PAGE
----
It seems to me that James has the idea of seeking God’s heart in mind when he writes to remind his readers of the prophet Elijah. In James 5:17-18, he explains that Elijah experienced great results from his “earnest prayers," both when he prayed for no rain and when he prayed for rain. Now, we must not misunderstand this: Elijah could not “make it rain." Elijah didn’t have some special power to turn the raindrops off and on. Though he got the results he prayed for, Elijah did not change God’s mind. Rather, he sought God’s heart. James is directing the early Christians regarding their prayer life and encourages them to take everything to God in prayer and to do so fervently. But an unspoken theme and message has emerged in this section of his letter: pray the heart of God.

If you’re not sure that unspoken message is there, just go back and take a look at James 5:13-16. Check out the specific situations and things that James mentions regarding the need to pray. He says we should pray when in trouble and when happy, both of which can come from God to fulfill His purposes. He says we should “sing songs of praise," which obviously bless God. We should seek the Lord when we are sick and we should also confess our sins to one another and to God. All of these things are important to the Lord! James doesn’t write that we should seek God for the lottery winnings we wish we had, because that would not be consistent with the heart of God. In fact, James directly opposes that type of prayer earlier in his letter as “asking with wrong motives” (James 4:3). One of the most important things when we pray is to pray about and for that which we know or even sense is what God wants. It’s an effort to align our human will with God’s rather than trying to convince Him to do what we want.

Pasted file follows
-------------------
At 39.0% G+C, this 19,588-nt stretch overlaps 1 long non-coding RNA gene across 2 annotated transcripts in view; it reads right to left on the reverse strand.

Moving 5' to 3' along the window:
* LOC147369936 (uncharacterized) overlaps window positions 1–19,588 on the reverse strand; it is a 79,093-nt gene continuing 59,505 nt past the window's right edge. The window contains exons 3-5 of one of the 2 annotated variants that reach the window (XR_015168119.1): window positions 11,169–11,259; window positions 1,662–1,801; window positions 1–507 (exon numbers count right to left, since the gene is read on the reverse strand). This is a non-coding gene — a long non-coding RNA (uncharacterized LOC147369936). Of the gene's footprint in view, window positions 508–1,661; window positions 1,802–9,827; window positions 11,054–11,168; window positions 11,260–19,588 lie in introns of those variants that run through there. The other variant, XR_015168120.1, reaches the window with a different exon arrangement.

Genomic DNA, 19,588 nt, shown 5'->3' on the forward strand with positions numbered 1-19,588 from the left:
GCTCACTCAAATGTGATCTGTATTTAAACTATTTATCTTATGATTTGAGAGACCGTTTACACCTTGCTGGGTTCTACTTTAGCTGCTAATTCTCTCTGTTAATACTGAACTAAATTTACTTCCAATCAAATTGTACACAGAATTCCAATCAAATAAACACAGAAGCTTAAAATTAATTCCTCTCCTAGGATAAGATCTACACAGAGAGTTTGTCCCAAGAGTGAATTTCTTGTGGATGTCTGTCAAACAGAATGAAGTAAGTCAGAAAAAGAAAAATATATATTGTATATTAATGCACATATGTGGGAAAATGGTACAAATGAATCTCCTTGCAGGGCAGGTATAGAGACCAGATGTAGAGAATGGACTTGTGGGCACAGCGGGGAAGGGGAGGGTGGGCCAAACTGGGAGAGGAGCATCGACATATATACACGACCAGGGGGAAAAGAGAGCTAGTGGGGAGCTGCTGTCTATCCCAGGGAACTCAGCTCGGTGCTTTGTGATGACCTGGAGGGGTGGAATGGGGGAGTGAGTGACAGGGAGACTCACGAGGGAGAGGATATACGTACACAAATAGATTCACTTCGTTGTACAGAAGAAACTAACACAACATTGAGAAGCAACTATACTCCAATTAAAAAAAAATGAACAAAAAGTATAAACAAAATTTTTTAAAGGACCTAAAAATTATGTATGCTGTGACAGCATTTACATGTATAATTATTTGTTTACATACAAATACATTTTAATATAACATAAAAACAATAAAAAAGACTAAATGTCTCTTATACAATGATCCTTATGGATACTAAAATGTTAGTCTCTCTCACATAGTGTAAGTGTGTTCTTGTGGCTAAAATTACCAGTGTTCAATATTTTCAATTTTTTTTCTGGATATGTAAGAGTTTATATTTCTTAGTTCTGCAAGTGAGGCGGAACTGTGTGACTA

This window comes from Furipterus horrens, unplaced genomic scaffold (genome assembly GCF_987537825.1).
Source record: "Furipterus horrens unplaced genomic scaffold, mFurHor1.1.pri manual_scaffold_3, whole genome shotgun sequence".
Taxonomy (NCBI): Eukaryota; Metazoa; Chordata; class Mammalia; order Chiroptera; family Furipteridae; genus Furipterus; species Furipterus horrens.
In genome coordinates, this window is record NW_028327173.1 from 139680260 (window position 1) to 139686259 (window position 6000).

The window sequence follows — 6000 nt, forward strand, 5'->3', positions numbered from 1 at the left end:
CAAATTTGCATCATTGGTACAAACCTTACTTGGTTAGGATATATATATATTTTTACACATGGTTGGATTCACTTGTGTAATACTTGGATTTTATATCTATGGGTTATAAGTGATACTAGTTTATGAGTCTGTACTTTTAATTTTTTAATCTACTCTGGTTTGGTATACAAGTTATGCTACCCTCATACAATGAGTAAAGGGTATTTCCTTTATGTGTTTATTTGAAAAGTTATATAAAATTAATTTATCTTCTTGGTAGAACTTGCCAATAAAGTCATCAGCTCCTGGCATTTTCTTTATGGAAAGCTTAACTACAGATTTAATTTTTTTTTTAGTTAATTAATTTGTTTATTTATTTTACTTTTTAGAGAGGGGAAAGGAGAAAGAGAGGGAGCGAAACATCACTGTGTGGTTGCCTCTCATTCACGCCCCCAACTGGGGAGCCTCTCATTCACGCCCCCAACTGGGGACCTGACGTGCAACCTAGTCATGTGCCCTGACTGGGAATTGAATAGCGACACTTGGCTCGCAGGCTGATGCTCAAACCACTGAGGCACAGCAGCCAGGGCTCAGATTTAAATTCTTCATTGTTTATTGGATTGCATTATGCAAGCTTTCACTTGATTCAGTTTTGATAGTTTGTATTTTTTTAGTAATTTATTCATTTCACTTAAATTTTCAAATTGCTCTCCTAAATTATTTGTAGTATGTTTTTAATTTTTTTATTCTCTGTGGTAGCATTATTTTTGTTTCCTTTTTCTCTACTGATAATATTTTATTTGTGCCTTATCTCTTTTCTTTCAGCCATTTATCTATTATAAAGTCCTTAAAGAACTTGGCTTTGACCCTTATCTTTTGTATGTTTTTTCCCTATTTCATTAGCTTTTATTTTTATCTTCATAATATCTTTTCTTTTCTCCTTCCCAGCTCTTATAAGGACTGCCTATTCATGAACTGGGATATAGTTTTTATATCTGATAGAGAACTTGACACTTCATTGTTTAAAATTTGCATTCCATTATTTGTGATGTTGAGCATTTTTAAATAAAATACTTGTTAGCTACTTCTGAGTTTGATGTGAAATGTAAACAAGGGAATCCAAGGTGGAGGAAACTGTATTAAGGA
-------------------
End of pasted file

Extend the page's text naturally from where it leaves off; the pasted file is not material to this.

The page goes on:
Getting back to the example of Elijah, James declares to his audience that “Elijah was a human being, even as we are” (v. 17a). He wants them to know that being imperfect human beings does not mean we cannot seek the heart of God. To properly understand Elijah’s example, you have to know his story. I encourage you to go back and read it, but I will give you the cliff notes. Elijah entered the scene of ancient Israel during a horrible time. 1 Kings 16:29-34 gives us just a snapshot of what was going on at that time. King Ahab was on the throne and “did more evil in the eyes of the Lord than any of those before him” (v. 30). He considered previous sins of the king of Israel to be trivial, married a foreign king’s daughter named Jezebel, and began to worship foreign gods. His evil reign also resulted in the deaths of many prophets of the Lord at the hands of Jezebel, as well as the rebuilding of the cursed city of Jericho that the Lord had already wiped out during the time of Joshua. All of these evil things are taking place in the land of Israel, the land that was promised to their forefathers for the people who were set apart by God as they trusted in Him to bring them out of captivity in Egypt. Elijah had to be thinking, “God has done all of this for you and your ancestors and THIS is how you respond to Him?”